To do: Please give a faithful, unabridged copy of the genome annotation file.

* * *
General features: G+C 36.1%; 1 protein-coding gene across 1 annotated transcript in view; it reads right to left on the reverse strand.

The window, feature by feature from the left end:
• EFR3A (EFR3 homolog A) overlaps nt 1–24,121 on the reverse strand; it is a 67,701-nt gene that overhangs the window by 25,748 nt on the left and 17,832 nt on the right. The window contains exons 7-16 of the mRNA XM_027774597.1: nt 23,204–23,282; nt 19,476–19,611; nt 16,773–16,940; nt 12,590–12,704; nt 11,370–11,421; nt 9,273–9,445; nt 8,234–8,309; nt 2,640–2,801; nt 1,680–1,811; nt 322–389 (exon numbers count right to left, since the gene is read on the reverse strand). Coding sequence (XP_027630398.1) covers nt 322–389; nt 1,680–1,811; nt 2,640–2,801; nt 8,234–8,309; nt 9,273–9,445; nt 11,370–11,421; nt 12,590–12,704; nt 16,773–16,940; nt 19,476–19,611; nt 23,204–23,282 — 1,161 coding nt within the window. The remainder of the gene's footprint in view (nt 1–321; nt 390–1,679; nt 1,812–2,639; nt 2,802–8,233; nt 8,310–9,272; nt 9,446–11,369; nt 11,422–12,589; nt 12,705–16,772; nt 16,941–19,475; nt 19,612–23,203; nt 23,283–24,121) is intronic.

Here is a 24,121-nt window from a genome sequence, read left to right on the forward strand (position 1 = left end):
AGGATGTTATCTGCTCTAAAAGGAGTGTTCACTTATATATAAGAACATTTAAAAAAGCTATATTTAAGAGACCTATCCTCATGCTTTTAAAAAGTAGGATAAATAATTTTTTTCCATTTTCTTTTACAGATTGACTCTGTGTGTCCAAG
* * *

General features: G+C 36.1%; 1 protein-coding gene across 1 annotated transcript in view; it reads right to left on the reverse strand.

The window, feature by feature from the left end:
• EFR3A (EFR3 homolog A) overlaps nt 1–24,121 on the reverse strand; it is a 67,701-nt gene that overhangs the window by 25,748 nt on the left and 17,832 nt on the right. The window contains exons 7-16 of the mRNA XM_027774597.1: nt 23,204–23,282; nt 19,476–19,611; nt 16,773–16,940; nt 12,590–12,704; nt 11,370–11,421; nt 9,273–9,445; nt 8,234–8,309; nt 2,640–2,801; nt 1,680–1,811; nt 322–389 (exon numbers count right to left, since the gene is read on the reverse strand). Coding sequence (XP_027630398.1) covers nt 322–389; nt 1,680–1,811; nt 2,640–2,801; nt 8,234–8,309; nt 9,273–9,445; nt 11,370–11,421; nt 12,590–12,704; nt 16,773–16,940; nt 19,476–19,611; nt 23,204–23,282 — 1,161 coding nt within the window. The remainder of the gene's footprint in view (nt 1–321; nt 390–1,679; nt 1,812–2,639; nt 2,802–8,233; nt 8,310–9,272; nt 9,446–11,369; nt 11,422–12,589; nt 12,705–16,772; nt 16,941–19,475; nt 19,612–23,203; nt 23,283–24,121) is intronic.

Here is a 24,121-nt window from a genome sequence, read left to right on the forward strand (position 1 = left end):
AGGATGTTATCTGCTCTAAAAGGAGTGTTCACTTATATATAAGAACATTTAAAAAAGCTATATTTAAGAGACCTATCCTCATGCTTTTAAAAAGTAGGATAAATAATTTTTTTCCATTTTCTTTTACAGATTGACTCTGTGTGTCCAAG